Golf: US Open trio tune up at Hanbury

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The Independent Online
HANBURY MANOR is one of the more historic settings on the European tour. The estate, then named "Poles'', was mentioned in the Domesday Book, while for most of the 20th century the house was used as a boarding school run by a Jesuit order of nuns. It is, however, in its present guise as a luxury hotel and golf club that it has become famous as the venue for Paul Gascoigne's wedding, not to mention his sometime retreats from public view.

Gazza put in an appearance on Monday, but just to show this is not his week Hanbury is playing host to the NCR English Open for the next four days. Cricket's Lord MacLaurin and Ian Botham were among those who got wet in the pro-am yesterday, which was eventually cancelled due to the thunderstorms.

Top of the bill from now on is shared by Colin Montgomerie, Lee Westwood and Darren Clarke. All have won tournaments in the last three weeks, Westwood defeating Clarke by a shot in Hamburg on Monday. Another victory here for any of the three would not only mean they could go top of the money list, but would leave for the US Open in the best of spirits.

The second major of the year is a high priority for Montgomerie but the Scot realises he will not necessarily be the next European to break his duck at the highest level. "Both Lee and Darren have the potential to win the US Open," he said. "They are very confident right now and deservedly so."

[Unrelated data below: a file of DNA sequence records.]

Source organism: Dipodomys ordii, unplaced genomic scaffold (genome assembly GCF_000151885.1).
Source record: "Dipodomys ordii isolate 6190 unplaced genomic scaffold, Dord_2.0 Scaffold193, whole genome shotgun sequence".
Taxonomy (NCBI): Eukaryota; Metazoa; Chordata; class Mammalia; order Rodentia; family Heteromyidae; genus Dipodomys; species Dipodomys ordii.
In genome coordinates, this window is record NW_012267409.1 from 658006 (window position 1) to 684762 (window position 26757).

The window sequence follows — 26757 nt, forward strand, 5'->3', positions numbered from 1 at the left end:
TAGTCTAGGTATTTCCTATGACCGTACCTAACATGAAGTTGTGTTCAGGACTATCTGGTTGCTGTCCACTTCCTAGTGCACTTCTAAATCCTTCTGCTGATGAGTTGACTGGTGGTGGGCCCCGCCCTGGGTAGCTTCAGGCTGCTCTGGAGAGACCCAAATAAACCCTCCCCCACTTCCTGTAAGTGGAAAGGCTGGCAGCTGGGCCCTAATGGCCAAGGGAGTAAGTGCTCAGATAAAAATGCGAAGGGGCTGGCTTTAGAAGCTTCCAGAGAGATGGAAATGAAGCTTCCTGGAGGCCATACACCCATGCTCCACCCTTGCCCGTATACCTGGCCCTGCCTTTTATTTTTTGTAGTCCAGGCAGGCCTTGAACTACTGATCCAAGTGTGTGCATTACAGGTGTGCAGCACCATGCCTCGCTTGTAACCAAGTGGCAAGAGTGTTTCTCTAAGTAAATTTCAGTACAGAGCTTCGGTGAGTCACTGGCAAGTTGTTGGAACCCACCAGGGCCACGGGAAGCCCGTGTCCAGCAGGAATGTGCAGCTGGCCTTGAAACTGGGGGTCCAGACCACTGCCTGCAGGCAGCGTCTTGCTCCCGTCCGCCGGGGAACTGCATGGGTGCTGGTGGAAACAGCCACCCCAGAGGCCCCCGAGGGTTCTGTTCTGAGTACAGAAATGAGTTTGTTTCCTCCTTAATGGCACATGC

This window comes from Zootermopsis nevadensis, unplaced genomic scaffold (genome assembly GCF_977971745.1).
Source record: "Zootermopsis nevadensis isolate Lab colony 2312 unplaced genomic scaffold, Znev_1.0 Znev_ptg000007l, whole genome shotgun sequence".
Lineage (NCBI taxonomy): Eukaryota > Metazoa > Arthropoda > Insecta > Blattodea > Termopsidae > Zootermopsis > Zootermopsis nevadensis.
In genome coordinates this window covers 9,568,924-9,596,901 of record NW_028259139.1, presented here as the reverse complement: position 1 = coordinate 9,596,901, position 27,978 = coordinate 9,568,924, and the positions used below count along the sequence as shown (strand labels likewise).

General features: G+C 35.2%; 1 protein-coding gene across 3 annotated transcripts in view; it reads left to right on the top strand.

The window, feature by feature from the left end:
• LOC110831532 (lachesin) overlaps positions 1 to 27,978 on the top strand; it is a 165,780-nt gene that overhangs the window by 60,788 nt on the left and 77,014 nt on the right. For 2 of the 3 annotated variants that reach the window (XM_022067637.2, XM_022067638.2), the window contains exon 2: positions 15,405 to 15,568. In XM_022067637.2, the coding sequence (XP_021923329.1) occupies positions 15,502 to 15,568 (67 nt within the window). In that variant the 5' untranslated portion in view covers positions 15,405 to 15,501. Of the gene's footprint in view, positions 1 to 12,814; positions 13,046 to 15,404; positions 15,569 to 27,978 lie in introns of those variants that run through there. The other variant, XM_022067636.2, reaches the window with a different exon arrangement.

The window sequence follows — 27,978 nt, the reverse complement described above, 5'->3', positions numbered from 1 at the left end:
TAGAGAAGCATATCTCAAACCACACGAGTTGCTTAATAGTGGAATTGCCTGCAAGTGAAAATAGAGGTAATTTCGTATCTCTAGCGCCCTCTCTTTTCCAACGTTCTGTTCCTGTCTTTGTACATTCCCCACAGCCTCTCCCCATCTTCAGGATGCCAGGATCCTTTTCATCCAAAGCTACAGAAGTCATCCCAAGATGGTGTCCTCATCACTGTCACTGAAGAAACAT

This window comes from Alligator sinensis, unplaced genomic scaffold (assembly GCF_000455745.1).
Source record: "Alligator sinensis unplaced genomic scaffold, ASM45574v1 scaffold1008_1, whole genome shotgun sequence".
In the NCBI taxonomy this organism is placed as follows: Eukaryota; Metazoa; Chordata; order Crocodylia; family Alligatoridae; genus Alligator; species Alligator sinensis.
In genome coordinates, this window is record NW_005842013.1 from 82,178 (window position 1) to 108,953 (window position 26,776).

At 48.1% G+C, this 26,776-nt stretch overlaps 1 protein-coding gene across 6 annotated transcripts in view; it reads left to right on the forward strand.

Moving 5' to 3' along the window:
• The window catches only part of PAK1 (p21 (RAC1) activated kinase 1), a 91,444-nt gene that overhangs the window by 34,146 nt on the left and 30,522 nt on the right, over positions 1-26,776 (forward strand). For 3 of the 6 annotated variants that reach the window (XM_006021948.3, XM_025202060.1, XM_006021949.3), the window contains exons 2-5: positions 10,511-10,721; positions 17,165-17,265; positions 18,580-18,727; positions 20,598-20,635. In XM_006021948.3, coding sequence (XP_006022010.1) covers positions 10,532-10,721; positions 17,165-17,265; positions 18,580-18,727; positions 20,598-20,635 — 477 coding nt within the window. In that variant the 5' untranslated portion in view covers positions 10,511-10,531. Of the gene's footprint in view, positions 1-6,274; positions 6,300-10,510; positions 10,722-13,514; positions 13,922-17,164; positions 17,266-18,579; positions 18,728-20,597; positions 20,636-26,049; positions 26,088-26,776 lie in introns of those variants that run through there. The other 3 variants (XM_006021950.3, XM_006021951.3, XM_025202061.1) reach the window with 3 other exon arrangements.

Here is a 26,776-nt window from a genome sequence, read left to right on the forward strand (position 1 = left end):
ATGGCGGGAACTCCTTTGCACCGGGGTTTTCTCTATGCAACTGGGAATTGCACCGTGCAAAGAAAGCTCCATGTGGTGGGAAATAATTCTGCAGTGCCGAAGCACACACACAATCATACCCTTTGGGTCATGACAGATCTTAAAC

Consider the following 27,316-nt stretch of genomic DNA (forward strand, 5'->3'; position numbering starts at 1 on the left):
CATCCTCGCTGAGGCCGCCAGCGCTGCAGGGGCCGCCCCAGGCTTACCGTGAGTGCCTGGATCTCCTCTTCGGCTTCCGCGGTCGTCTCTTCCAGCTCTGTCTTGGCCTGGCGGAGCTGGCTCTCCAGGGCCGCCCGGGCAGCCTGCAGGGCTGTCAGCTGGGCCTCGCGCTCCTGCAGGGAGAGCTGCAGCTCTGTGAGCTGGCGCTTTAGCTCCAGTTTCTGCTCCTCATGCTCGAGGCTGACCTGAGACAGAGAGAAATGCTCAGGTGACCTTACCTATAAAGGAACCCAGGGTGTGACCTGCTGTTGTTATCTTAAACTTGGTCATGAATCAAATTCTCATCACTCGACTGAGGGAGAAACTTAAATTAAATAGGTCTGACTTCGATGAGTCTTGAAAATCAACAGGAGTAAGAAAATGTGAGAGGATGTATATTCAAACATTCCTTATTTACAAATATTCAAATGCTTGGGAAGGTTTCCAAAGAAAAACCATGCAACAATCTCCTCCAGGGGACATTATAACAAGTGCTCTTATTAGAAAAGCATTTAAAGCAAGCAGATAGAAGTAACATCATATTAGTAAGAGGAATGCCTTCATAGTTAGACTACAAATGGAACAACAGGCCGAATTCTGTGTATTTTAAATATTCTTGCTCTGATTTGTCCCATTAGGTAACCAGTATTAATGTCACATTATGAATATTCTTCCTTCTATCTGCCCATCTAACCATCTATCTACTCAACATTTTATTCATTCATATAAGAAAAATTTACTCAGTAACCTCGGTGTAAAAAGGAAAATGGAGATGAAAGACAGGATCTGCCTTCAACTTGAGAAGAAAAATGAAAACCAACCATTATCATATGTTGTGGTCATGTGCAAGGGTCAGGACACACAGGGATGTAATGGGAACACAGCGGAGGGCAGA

Westwood's victory was the fifth for the 25-year-old since last November, while Clarke, winner at The Oxfordshire three weeks ago, is determined to keep pace with his friendly rival. "I don't see any reason why we both can't be up there," Westwood said.

"It's vital to hit it long and straight at the US Open, and if you look at the stats for last week we were both up there in driving distance and accuracy. And we were up there in the putting statistics as well."

They will be put to the test this week as Hanbury is set to provide a hint of what they can expect at the Olympic club in a fortnight's time. "The fairways are narrow and the rough is thick," Clarke said. "At times, you'll just have to take a sand wedge back to the fairway."